Carried by the ring 35, integral therewith or otherwise suitably fixed thereto, may be a sleeve 37 which has its axis generally horizontal and slidably receives the arm 15. A finger actuable set screw 38 may be threadedly engaged through sleeve 37 for selective holding engagement with the tubular arm 15, to thereby retain the latter at a selected position of its horizontal movement. Further, the tubular arm 15 may be provided on its inner and outer ends with flared regions or flanges 39 and 40, respectively, defining retaining engagements constraining the arm to remain captive within the sleeve 37.

Thus, it will now be apparent that the arm 15 is universally adjustable, being adjustable vertically with the post 12, and relative to the post, as well as being adjustable horizontally by movement relative to its supporting sleeve 37.

The suspension member 16 may be provided on its ballholding end region 20, spaced from the ball holdler 21, with an enlargement or stop member 45, as for limiting engagement with the flared arm end 40. The stop member 45 may be a ball having a diameter appreciably larger than that of the arm 15 and its flared end 40, suitably secured to the support member.

At the terminal end region of the supporm member 16 is located the releasable ball holder 21. Advantageously this releasable ball holder may be defined by a piece or patch of fabric 46 of the type sold under the trademark Velcro, which is a pile fabric having the pile loops split or cut for detachable secure fastening to a mating fabric. The releasable bali-hoiding means 21 will retain a tennis ball 47 in a desired position of elevation against normal abuse, including inadvertent bumping, or the like, by engagement of the velcro against the ball.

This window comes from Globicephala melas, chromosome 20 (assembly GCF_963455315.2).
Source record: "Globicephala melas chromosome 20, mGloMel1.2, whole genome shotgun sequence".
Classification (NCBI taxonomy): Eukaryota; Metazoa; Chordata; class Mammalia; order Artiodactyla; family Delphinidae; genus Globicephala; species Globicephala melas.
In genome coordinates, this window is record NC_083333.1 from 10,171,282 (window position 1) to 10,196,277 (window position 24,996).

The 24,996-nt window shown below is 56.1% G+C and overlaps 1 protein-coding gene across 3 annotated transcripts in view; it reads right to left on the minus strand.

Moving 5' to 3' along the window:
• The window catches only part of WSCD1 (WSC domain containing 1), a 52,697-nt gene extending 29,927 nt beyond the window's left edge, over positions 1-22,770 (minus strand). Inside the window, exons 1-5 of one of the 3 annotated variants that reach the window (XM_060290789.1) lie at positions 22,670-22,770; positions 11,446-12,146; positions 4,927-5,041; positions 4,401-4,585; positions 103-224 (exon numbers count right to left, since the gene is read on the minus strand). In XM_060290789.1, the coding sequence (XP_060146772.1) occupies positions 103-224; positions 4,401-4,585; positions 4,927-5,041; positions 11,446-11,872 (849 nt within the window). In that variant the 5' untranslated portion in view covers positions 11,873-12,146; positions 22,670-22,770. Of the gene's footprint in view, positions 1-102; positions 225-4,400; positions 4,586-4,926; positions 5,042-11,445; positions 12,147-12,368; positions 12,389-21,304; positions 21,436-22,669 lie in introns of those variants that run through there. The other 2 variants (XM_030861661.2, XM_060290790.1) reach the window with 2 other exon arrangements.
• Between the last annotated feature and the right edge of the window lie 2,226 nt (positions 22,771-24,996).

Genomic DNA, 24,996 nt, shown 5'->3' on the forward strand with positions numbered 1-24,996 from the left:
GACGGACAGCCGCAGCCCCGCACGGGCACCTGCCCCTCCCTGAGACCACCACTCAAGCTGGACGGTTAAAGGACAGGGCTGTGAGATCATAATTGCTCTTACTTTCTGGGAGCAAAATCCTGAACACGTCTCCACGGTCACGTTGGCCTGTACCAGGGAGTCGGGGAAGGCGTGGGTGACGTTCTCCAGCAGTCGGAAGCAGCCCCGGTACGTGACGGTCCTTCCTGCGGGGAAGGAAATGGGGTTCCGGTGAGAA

The flexible element or line region 22 depending from the inner or proximate end 39 of arm may have its lower end provided with an enlargement or stop member 50, such as a ball, say similar to the ball or enlargement 45. Additionally, the base or stand 11, say one leg 26 may have attached thereto a guide member or tube 51 which slidabiy receives the suspension member region 22, to slidably pass the latter, while retaining the abutment 50 against passage. Thus, it will be apparent that extension of the suspension member region from the distal end 40 of arm 15 is limited by engage ment of the inner end abutment S0 with tubular guide 51, which extension is achieved by weight distribution of the suspension system 16, say by the selected weights of stop members and S0.

The suspension member retaining means 25 may be seen in detail in PK] 3, as including a mounting member or sleeve 59 suitably fixed to the base ll, as by firm circumposition about on leg 26. The mount may be provided with an outstanding stud or lug 52, and a retainer element or finger 53 carried by the lug 52 and projecting outward therefrom. The retainer finger 53 may be resiliently, yieldably disposed in the outstanding position shown in solid lines in FIGS. and 3, and

be resiliently, yieldably swingable to the dotted iine position shown in FIG. 3. The retainer element or finger 53 may be resiliently yieldable by suitable spring means, say being rotatable about a pivot 54 and resiliently urged clockwise, or of other suitable construction, say the finger being fabricated of rubber-like material of suitable stiffness.